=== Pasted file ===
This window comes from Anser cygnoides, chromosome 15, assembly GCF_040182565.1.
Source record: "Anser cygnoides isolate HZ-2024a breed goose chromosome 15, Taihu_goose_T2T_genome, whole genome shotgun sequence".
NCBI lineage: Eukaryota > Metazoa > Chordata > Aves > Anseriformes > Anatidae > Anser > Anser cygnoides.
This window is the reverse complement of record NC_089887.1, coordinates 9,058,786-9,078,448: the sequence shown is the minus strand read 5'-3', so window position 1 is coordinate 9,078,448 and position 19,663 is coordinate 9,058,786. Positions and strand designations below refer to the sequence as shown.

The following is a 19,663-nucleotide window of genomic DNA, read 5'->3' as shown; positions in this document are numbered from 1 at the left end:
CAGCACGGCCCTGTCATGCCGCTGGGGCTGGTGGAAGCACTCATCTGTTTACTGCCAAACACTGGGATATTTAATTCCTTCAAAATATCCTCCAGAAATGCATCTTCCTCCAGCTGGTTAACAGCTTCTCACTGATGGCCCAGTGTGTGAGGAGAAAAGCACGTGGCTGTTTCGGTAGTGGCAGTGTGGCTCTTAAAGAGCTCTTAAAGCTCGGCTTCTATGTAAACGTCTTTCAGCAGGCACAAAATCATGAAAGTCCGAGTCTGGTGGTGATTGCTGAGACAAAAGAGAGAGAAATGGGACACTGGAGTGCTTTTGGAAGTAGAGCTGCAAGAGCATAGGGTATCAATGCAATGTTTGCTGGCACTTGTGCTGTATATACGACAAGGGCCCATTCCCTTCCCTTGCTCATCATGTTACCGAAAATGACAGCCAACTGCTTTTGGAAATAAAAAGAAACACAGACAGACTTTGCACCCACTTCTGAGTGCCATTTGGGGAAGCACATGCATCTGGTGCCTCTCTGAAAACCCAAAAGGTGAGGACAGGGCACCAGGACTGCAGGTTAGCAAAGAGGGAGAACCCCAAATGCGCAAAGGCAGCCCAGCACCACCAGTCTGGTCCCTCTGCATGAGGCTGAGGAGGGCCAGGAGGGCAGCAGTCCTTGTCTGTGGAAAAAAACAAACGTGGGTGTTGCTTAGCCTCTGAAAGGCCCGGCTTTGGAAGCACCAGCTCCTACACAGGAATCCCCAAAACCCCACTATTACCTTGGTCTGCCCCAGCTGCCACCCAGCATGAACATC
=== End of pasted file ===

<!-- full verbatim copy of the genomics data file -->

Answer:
This window comes from Anser cygnoides, chromosome 15, assembly GCF_040182565.1.
Source record: "Anser cygnoides isolate HZ-2024a breed goose chromosome 15, Taihu_goose_T2T_genome, whole genome shotgun sequence".
NCBI lineage: Eukaryota > Metazoa > Chordata > Aves > Anseriformes > Anatidae > Anser > Anser cygnoides.
This window is the reverse complement of record NC_089887.1, coordinates 9,058,786-9,078,448: the sequence shown is the minus strand read 5'-3', so window position 1 is coordinate 9,078,448 and position 19,663 is coordinate 9,058,786. Positions and strand designations below refer to the sequence as shown.

The following is a 19,663-nucleotide window of genomic DNA, read 5'->3' as shown; positions in this document are numbered from 1 at the left end:
CAGCACGGCCCTGTCATGCCGCTGGGGCTGGTGGAAGCACTCATCTGTTTACTGCCAAACACTGGGATATTTAATTCCTTCAAAATATCCTCCAGAAATGCATCTTCCTCCAGCTGGTTAACAGCTTCTCACTGATGGCCCAGTGTGTGAGGAGAAAAGCACGTGGCTGTTTCGGTAGTGGCAGTGTGGCTCTTAAAGAGCTCTTAAAGCTCGGCTTCTATGTAAACGTCTTTCAGCAGGCACAAAATCATGAAAGTCCGAGTCTGGTGGTGATTGCTGAGACAAAAGAGAGAGAAATGGGACACTGGAGTGCTTTTGGAAGTAGAGCTGCAAGAGCATAGGGTATCAATGCAATGTTTGCTGGCACTTGTGCTGTATATACGACAAGGGCCCATTCCCTTCCCTTGCTCATCATGTTACCGAAAATGACAGCCAACTGCTTTTGGAAATAAAAAGAAACACAGACAGACTTTGCACCCACTTCTGAGTGCCATTTGGGGAAGCACATGCATCTGGTGCCTCTCTGAAAACCCAAAAGGTGAGGACAGGGCACCAGGACTGCAGGTTAGCAAAGAGGGAGAACCCCAAATGCGCAAAGGCAGCCCAGCACCACCAGTCTGGTCCCTCTGCATGAGGCTGAGGAGGGCCAGGAGGGCAGCAGTCCTTGTCTGTGGAAAAAAACAAACGTGGGTGTTGCTTAGCCTCTGAAAGGCCCGGCTTTGGAAGCACCAGCTCCTACACAGGAATCCCCAAAACCCCACTATTACCTTGGTCTGCCCCAGCTGCCACCCAGCATGAACATC